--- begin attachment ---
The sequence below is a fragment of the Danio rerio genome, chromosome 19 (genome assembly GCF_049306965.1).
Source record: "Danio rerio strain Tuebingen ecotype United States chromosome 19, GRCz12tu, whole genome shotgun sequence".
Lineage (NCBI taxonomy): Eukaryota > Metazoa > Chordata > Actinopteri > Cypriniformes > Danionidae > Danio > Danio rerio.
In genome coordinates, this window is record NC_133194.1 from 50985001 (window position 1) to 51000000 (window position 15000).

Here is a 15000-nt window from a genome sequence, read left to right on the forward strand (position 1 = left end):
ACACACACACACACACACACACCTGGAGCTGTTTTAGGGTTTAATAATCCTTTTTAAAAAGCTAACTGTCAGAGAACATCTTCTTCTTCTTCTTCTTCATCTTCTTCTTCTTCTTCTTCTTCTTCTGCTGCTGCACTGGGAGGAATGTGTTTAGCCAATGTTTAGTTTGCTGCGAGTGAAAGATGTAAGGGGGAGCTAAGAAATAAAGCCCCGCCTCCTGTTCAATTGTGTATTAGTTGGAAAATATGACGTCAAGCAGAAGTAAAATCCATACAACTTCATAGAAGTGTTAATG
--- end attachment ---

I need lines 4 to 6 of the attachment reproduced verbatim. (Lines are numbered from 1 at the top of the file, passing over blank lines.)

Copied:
In genome coordinates, this window is record NC_133194.1 from 50985001 (window position 1) to 51000000 (window position 15000).

Here is a 15000-nt window from a genome sequence, read left to right on the forward strand (position 1 = left end):
ACACACACACACACACACACACCTGGAGCTGTTTTAGGGTTTAATAATCCTTTTTAAAAAGCTAACTGTCAGAGAACATCTTCTTCTTCTTCTTCTTCATCTTCTTCTTCTTCTTCTTCTTCTTCTGCTGCTGCACTGGGAGGAATGTGTTTAGCCAATGTTTAGTTTGCTGCGAGTGAAAGATGTAAGGGGGAGCTAAGAAATAAAGCCCCGCCTCCTGTTCAATTGTGTATTAGTTGGAAAATATGACGTCAAGCAGAAGTAAAATCCATACAACTTCATAGAAGTGTTAATG